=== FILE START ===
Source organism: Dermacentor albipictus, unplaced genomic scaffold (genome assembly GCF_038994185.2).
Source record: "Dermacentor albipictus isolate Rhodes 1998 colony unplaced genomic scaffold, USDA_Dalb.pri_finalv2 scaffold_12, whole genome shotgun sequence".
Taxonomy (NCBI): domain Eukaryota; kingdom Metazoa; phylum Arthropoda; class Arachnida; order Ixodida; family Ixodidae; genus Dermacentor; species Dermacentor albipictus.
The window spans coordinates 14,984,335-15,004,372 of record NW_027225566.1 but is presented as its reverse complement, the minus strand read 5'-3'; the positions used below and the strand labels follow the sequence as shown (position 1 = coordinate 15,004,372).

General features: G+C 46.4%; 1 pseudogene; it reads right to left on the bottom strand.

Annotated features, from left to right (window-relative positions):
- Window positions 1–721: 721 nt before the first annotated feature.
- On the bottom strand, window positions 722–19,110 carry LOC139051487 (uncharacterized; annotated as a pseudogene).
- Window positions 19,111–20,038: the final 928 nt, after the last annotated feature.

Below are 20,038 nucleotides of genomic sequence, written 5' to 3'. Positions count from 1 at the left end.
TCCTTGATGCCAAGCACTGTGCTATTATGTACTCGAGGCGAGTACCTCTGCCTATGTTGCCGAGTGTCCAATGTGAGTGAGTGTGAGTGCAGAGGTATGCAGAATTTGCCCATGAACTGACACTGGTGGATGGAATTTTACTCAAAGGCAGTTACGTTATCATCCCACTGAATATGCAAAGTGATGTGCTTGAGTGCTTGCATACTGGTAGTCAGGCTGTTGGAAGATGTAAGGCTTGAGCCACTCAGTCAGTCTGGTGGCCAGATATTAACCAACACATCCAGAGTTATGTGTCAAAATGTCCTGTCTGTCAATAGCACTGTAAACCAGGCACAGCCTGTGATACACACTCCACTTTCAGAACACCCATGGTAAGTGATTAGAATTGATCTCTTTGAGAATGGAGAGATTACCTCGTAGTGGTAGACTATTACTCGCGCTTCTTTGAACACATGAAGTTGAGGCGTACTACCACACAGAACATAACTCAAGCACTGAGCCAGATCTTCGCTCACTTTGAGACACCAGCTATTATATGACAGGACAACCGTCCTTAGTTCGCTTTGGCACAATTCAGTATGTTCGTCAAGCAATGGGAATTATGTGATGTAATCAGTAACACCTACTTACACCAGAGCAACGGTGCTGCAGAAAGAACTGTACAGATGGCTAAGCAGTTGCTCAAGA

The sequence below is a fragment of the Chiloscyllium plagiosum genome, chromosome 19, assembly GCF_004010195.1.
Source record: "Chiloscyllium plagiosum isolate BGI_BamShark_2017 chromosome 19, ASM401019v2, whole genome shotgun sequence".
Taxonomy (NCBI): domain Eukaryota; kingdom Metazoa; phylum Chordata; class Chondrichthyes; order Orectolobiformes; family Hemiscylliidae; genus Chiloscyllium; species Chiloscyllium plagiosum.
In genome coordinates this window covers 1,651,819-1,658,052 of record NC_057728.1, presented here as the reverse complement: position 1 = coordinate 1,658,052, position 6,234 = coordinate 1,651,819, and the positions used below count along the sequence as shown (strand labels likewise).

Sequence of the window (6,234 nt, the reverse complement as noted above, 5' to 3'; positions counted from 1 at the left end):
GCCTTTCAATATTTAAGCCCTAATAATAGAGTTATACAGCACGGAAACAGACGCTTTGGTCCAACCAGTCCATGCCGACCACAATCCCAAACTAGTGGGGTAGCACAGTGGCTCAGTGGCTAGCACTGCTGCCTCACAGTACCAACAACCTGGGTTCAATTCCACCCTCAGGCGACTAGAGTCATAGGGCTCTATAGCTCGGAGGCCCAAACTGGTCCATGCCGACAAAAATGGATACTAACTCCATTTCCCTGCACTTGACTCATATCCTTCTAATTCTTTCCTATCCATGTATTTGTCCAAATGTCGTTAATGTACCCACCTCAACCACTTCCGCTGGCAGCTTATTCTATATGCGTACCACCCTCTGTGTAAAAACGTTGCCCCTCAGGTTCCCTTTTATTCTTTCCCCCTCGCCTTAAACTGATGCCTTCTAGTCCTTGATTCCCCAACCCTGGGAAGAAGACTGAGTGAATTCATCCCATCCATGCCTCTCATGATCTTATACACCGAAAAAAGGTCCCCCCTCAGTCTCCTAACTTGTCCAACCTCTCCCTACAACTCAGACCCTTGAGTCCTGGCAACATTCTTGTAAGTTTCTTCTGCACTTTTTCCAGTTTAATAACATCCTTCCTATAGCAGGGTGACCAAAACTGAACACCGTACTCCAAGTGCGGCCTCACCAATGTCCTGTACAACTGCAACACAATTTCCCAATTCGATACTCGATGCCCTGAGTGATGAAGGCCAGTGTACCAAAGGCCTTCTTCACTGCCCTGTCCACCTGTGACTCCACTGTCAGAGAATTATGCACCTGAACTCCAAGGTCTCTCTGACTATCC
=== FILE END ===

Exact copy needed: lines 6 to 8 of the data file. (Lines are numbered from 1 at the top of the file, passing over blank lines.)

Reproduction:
Annotated features, from left to right (window-relative positions):
- Window positions 1–721: 721 nt before the first annotated feature.
- On the bottom strand, window positions 722–19,110 carry LOC139051487 (uncharacterized; annotated as a pseudogene).